Ghana

Ghanaians head to the polls

Ghanaian President John Mahama is seeking to fend off a challenge from rival Nana Akufo-Addo. Once a regional economic growth model, Ghana has been forced to turn to the IMF.

Ghana Präsidentschaftswahlen Wahlwerbung (DW/K. Gänsler)

Campaigning in the Ghanaian elections came to an end on Monday, Ghanaians will be casting their ballots on Wednesday. 

On the campaign trail, John Mahama, the incumbent president, danced with his fans, spoke to women in the market, and opened new schools. He speaks Haussa and the local languages Akan, Ga and Gonja. Mahama wants to be seen as man of the people. "He is like a pal," Burkhardt Hellemann, head of Germany Konrad Adenauer Foundation in Ghana's capital Accra said. "He speaks a language that the people understand, that's how he scores."

57-year-old Mahama was born in the country's Northern Region, where still enjoys strong support. His National Democratic Congress (NDC) was returned to power under John Atta Mills in 2008 after a period in opposition. Mahama became president on Mills' death in July 2012 and was subsequently elected for a full term in office in December 2012.

Mahama is now running for a second term. "On the seventh of December, the destiny of this country is in our own hands. Whether we want to turn back the clock of progress or we want to continue moving forward and making progress, it is in your hands, I have done my best, the rest is left to you. But I know you will make the right decision. It is simple it is logical" he said.

Promises of industrialization

Afrika Nana Akufo-Addo Außenminister (imago/Xinhua)

Nana Akufo-Addo may benefit from Ghanaians' desire for change

Nana Akufo-Addo, the opposition leader, doesn't use that sort of rhetoric. He has campaigned twice for the post of president, in 2008 and 2012. On both occasions, he was regarded by some as a rather remote figure. "He came across as arrogant intellectual. The contact to the citizens was very difficult for him," Hellemann said.

But Akufo-Addo makes big promises.  

"We are going to build a new harbor and the landing site and storage facilities that we need to get the fishing community on all the coast working. We are going to do it. We have a program on national re-development and expansion involving the industrialization of our country. Every district is going to have one factory," he said. In addition, every village in Ghana's Northern Region should get a reservoir so it can cope better during the dry season, Akufo-Addo promised.

Mahama and Akufo-Addo faced each other in the previous elections in 2012 when Mahama won by a slim majority. The outcome this Wednesday could be rather different, Clement Adje, an election observer, told DW that people the people he has been speaking to say they want change. "Many are suffering from the economic situation," he said.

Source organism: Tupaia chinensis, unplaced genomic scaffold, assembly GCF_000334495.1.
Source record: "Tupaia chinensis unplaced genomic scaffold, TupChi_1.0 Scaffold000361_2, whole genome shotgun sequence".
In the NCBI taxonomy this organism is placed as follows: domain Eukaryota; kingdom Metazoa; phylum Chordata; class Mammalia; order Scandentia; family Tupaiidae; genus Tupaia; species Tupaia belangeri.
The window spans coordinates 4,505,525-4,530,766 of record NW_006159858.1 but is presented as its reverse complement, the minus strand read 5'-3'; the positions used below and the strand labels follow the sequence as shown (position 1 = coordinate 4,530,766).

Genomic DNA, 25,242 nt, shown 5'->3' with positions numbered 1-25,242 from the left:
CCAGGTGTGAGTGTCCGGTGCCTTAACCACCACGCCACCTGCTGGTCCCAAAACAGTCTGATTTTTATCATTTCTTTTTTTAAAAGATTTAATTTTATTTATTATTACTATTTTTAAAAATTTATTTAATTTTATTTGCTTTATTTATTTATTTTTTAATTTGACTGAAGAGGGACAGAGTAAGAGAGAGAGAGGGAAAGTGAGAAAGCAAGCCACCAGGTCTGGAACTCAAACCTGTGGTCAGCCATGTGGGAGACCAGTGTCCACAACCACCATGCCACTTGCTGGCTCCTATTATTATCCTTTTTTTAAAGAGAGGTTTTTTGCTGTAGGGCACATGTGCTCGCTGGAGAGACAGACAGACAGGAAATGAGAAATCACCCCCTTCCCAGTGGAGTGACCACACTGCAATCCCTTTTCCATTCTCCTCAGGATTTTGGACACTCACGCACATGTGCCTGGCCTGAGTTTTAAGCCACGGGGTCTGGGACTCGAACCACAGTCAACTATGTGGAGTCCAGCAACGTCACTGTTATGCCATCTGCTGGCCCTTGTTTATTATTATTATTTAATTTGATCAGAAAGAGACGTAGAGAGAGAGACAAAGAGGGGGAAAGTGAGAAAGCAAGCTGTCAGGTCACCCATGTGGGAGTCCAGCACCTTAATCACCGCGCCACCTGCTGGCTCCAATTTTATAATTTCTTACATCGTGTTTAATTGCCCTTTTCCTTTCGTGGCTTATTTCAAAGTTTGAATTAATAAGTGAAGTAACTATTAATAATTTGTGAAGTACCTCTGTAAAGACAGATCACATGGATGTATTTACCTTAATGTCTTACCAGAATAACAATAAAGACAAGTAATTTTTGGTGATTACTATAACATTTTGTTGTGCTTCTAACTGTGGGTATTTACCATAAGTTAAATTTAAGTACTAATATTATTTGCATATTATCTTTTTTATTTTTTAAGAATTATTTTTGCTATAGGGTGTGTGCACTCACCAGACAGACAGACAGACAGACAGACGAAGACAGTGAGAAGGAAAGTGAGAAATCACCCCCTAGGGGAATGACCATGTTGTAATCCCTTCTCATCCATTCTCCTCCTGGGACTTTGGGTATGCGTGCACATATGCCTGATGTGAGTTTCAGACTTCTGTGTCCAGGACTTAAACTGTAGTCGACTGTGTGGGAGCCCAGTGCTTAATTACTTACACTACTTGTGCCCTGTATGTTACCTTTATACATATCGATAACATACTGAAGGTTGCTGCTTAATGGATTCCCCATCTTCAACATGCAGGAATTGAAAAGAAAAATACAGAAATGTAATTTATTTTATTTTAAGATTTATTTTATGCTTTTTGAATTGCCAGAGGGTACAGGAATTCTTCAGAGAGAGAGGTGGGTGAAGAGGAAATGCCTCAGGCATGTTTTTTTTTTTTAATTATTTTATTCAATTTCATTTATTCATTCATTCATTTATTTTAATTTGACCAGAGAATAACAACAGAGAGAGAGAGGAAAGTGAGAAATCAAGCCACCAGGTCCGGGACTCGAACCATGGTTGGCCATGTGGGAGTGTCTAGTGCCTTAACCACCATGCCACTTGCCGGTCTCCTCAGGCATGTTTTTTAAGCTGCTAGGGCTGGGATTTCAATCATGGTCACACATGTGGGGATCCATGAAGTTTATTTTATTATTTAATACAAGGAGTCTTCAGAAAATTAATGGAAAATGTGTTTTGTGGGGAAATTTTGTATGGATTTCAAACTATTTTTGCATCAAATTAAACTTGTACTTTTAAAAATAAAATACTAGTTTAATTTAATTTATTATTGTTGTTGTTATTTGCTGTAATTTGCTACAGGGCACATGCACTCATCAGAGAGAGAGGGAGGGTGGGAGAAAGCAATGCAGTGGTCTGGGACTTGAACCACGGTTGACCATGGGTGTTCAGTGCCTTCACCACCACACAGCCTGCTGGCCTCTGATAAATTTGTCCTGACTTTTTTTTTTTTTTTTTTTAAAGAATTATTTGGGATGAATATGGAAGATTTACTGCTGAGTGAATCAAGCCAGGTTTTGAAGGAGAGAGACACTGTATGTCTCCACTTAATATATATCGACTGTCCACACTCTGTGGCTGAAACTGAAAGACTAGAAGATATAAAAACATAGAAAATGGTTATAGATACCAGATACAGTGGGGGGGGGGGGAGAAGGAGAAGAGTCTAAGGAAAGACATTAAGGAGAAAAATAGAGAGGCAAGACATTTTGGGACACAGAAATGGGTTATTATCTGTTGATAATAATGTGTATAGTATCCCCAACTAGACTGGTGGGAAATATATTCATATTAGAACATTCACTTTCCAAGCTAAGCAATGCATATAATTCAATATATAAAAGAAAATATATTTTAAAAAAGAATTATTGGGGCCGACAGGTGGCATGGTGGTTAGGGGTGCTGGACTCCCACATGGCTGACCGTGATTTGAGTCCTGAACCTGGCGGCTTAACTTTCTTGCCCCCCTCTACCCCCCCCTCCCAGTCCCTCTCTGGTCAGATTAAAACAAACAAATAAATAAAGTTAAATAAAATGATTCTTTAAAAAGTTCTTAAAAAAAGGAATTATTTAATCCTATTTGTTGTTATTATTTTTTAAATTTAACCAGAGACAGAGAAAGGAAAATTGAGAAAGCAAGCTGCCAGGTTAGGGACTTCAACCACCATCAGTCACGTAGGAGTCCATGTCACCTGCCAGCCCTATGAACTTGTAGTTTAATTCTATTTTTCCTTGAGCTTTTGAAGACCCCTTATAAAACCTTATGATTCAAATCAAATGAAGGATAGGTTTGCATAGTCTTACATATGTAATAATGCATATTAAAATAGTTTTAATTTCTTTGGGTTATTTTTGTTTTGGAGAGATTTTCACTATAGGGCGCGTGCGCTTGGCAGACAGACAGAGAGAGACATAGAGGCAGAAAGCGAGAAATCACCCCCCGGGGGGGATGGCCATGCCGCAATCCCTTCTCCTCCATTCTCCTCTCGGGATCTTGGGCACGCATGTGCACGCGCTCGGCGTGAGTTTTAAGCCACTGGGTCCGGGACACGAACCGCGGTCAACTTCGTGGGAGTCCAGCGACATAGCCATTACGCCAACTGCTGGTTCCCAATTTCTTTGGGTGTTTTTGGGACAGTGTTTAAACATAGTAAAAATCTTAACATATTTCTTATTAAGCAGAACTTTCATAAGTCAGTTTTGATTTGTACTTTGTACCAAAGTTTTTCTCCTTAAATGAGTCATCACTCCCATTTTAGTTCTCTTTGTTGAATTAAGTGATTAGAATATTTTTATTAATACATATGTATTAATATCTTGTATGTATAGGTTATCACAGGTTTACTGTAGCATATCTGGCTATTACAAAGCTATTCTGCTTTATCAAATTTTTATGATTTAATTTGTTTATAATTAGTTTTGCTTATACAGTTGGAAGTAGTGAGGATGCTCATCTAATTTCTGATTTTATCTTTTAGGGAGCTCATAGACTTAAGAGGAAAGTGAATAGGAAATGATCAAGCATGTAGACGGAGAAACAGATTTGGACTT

Distant but popular

Besides promising progress in Ghana's industrialization, Akufo-Addo pledged to fight corruption, another reason why Ghanaians could cast their ballots in his favor, Adjei said many people believe that government officials are corrupt. They think the reason why they are suffering is because public money is not being spent on their well-being. "When Akufo-Addo says he is going to solve that problem, they believe him."

Akufo-Addo, a 72-year-old lawyer, was minister of justice from 2001 until 2003 when he became foreign minister. Both Akufo-Addo and Mahama are veteran politicians. Both stem from rich and influential families and studied or worked abroad, before climbing the political ladder.

Ghana John Dramani Mahama (DW/B. Darame)

John Mahama says his government is an example of fiscal discipline. He promises that tackling corruption will be a priority if he is elected

Democratic role model

In 1957 Ghana became the first African country to gain independence from colonial rule and is seen as role model for democracy on the continent. More recently it was also regarded as an economic role model. In 2011, Ghana's economic growth was a healthy 14 percent. Yet over the last three years growth rates have declined and youth unemployment in particular has became a problem which President Mahama seemed unable to solve.

Despite Ghana's reputation as a stable democracy, glitches were reported in early voting ahead of polling day. Names were missing on the list of voters. But the head of the EU Election Observer Mission Tamas Meszerics believes all will go well. "Elections are always a learning process in every country. This is not unique to Ghana so in that respect I have every trust that on December 7 this will be a smooth operation."

Isaac Kaledzi in Accra contributed to this report

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